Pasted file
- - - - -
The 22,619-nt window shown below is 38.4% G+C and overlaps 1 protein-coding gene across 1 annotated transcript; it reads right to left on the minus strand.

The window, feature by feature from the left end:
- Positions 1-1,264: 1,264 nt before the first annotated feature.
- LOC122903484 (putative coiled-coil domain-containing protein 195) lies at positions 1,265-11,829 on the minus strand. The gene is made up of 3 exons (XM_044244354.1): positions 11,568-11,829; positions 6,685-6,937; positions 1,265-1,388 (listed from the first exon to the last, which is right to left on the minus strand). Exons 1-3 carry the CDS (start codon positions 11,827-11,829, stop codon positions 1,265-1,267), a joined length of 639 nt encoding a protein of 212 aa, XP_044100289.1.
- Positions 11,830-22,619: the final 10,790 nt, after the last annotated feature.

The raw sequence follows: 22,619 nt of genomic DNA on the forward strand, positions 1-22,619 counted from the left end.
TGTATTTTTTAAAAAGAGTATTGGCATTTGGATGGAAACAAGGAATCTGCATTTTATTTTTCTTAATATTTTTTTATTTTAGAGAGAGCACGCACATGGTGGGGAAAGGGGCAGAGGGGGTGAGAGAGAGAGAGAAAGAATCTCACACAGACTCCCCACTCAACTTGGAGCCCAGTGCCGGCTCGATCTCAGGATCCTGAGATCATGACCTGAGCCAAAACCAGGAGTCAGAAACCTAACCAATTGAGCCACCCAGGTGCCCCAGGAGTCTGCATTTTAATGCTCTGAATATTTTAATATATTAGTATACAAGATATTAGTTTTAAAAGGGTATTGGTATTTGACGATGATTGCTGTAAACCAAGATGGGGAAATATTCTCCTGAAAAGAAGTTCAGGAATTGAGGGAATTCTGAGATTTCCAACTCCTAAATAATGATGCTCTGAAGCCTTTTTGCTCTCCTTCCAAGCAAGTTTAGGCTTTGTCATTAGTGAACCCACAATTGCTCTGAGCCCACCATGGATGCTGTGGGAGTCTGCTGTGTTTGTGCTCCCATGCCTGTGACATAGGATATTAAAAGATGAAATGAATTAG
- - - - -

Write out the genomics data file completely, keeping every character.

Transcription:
The 22,619-nt window shown below is 38.4% G+C and overlaps 1 protein-coding gene across 1 annotated transcript; it reads right to left on the minus strand.

The window, feature by feature from the left end:
- Positions 1-1,264: 1,264 nt before the first annotated feature.
- LOC122903484 (putative coiled-coil domain-containing protein 195) lies at positions 1,265-11,829 on the minus strand. The gene is made up of 3 exons (XM_044244354.1): positions 11,568-11,829; positions 6,685-6,937; positions 1,265-1,388 (listed from the first exon to the last, which is right to left on the minus strand). Exons 1-3 carry the CDS (start codon positions 11,827-11,829, stop codon positions 1,265-1,267), a joined length of 639 nt encoding a protein of 212 aa, XP_044100289.1.
- Positions 11,830-22,619: the final 10,790 nt, after the last annotated feature.

The raw sequence follows: 22,619 nt of genomic DNA on the forward strand, positions 1-22,619 counted from the left end.
TGTATTTTTTAAAAAGAGTATTGGCATTTGGATGGAAACAAGGAATCTGCATTTTATTTTTCTTAATATTTTTTTATTTTAGAGAGAGCACGCACATGGTGGGGAAAGGGGCAGAGGGGGTGAGAGAGAGAGAGAAAGAATCTCACACAGACTCCCCACTCAACTTGGAGCCCAGTGCCGGCTCGATCTCAGGATCCTGAGATCATGACCTGAGCCAAAACCAGGAGTCAGAAACCTAACCAATTGAGCCACCCAGGTGCCCCAGGAGTCTGCATTTTAATGCTCTGAATATTTTAATATATTAGTATACAAGATATTAGTTTTAAAAGGGTATTGGTATTTGACGATGATTGCTGTAAACCAAGATGGGGAAATATTCTCCTGAAAAGAAGTTCAGGAATTGAGGGAATTCTGAGATTTCCAACTCCTAAATAATGATGCTCTGAAGCCTTTTTGCTCTCCTTCCAAGCAAGTTTAGGCTTTGTCATTAGTGAACCCACAATTGCTCTGAGCCCACCATGGATGCTGTGGGAGTCTGCTGTGTTTGTGCTCCCATGCCTGTGACATAGGATATTAAAAGATGAAATGAATTAG